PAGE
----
Other reasons for amputations can be a traumatic injury such as an accident, severe burn or cancerous tumour in the limb.

The treatment plan for an amputee will be discussed on an initial assessment and an appropriate prosthesis will be fitted.

Acute hand injuries

Tendon Injuries
Tendons connect muscle to bone. Tendons and muscle work together to move bones and create movement. Tendons are used to either bend (flex) or straighten (extend) joints i.e. fingers wrist, elbow. There are various injuries that can result in tendons being damaged or cut at different areas of the upper limb. Tendons can be damaged at the finger, hand, wrist, forearm, elbow and upper arm level. This results in loss of movement and use of the hand/arm e.g. closing or opening your hand to pick up or let go of something, bending or straightening your finger.

A fracture is referred to as a break in any bone which is a result of i.e. a fall, crush, car accident, or a medical condition. Fractures can be open (bone breaks through the skin) or closed (bone broken without breaking thought the skin) and there different types e.g. complete or incomplete fracture, spiral fracture, linear fracture,transverse fracture, oblique fracture, comminuted fracture,impact fracture or avulsion fracture. A break in the bone will result is swelling and pain around the area, loss of movement at the joint closest to the break and possibly in other joints near the break. With fractures there can also be other structures damaged e.g. skin, muscle, nerves, blood vessels, tendons.

Soft Tissue Injuries
A soft tissue injury is damage to the muscles, ligaments and/or tendons. The most common soft tissue injuries include: sprain (refers to a tear or rupture of the ligaments i.e. of the wrist from falling on an open hand), strains (refer to the tear or rupture of muscles or tendons due to an over stretch), contusions (bruising caused by a blow to a muscle, tendon or ligamnet), tendonitis (swelling around the tendon e.g. tennis/golfers elbow), and stress injuries (results from repetitive use of a joint in a particular activity i.e carpal tunnel syndrome from typing). These are common in sport related injuries.

Soft tissue injuries result in pain, swelling, bruising and loss of movement in the area that has been injured and there may sometimes be changes in feeling.

Nerve Injuries

Chronic Hand Conditions

Carpal Tunnel
Carpal tunnel syndrome is a result of pressure on the median nerve, one of the main nerves of the hand. The carpal tunnel is the tunnel on the palm side of the wrist through which tendons to the fingers and the median nerve travel.

This tunnel is only large enough for these tendons and nerve and any swelling that occurs in this area will result in the tunnel being too small for these structures to fit comfortably inside. An increase in pressure from inflammation in the tunnel will cause pain, numbness, tingling, clumsiness or weakness and swelling in the thumb, index and ring fingers. It usually occurs in a person prone to inflammation and can be aggravated by repetitive and strenuous tasks.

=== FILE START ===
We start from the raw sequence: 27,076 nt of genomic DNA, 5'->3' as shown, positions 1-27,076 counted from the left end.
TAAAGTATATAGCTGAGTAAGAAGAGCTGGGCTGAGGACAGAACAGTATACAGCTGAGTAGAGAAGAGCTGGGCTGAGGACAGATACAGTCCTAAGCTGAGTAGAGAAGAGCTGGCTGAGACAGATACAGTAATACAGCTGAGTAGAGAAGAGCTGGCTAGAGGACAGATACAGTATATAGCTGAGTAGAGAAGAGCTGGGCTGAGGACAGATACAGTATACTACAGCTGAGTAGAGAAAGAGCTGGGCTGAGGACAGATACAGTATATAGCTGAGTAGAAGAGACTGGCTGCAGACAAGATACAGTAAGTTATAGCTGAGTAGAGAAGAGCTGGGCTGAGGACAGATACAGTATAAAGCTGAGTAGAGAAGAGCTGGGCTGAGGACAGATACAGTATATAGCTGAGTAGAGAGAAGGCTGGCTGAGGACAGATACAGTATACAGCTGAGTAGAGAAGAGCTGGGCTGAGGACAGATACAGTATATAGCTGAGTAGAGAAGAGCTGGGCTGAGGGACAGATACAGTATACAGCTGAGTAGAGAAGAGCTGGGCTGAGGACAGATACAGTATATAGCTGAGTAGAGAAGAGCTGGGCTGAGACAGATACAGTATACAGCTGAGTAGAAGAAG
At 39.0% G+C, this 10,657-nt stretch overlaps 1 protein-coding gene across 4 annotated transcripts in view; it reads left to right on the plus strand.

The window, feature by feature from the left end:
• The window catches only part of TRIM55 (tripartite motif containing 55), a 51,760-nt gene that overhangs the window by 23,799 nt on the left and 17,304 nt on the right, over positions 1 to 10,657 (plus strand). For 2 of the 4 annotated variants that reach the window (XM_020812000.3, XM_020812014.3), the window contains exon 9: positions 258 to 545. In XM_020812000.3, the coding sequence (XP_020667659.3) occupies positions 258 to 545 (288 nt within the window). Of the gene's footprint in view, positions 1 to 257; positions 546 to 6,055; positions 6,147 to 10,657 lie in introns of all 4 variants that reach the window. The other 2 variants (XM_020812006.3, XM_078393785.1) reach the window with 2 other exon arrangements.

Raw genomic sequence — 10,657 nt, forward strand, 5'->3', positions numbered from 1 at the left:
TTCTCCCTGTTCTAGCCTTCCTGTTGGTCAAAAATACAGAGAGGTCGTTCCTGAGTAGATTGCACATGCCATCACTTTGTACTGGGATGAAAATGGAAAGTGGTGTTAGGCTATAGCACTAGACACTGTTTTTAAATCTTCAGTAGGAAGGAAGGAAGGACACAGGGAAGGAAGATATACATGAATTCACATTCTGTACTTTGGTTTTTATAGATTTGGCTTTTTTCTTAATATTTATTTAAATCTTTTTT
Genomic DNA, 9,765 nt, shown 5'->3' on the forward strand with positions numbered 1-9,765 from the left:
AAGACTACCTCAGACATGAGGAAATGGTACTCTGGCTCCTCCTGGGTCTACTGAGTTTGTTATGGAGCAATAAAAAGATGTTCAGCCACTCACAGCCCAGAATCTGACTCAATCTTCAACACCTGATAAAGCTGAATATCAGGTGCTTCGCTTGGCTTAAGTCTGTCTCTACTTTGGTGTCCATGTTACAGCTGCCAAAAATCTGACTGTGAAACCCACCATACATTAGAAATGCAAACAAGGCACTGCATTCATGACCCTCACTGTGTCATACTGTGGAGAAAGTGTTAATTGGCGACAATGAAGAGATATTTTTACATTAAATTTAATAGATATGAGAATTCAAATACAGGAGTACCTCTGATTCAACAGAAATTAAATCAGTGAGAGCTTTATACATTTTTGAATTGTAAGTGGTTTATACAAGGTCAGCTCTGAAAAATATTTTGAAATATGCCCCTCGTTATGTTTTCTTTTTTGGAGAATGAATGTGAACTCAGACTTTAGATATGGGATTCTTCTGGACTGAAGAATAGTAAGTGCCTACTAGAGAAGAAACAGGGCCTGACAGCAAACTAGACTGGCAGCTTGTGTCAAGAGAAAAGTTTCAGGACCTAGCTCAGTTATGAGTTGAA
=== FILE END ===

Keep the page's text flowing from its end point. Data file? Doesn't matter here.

De Quervains Tenosynovitis
De Quervain syndrome (also known as BlackBerry thumb, gamer’s thumb, radial styloid tenosynovitis, de Quervain disease, de Quervain’s tenosynovitis, de Quervain’s stenosing tenosynovitis, mother’s wrist) is a tenosynovitis (inflammation and swelling)of the lining that surrounds the tendons at the thumb.

Common symptoms are pain, tenderness (painful to touch), and swelling over the thumb side of the wrist, and difficulty gripping. It is common in new mothers, overuse of a screwdriver and excessive scissor use

Base of Thumb Osteoarthritis
Osteoarthritis is a joint disease which results in deterioration of the joint surface which leads to pain during joint use. It most often affects the small joints of the fingers and the base of the thumb. The exact cause of osteoarthritis is not known; it is thought to be due to the smooth cartilage on the ends of the bone breaking down. It tends to run in families and can occur after trauma to a joint. Osteoarthritis leads to joint pain on movement and during daily activities. Common symptoms include redness, swelling, stiffness and tenderness of the affected joint.

Common foot disorders
Plantar Fasciitis

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Plantar fasciitis is a common painful foot disorder affecting the bottom of the heel and is most intense with the first steps of the day.
The plantar fasciitis is a thick fibrous bond that runs along the bottom of the foot and connects the heel bone to the toes and creates the longitudinal arch. If there is any problems with the dynamics of the foot, for instance the arch of the foot is too high or flat it causes this tissue to become swollen or inflamed and pain can be felt in the heel or along the arch of the foot.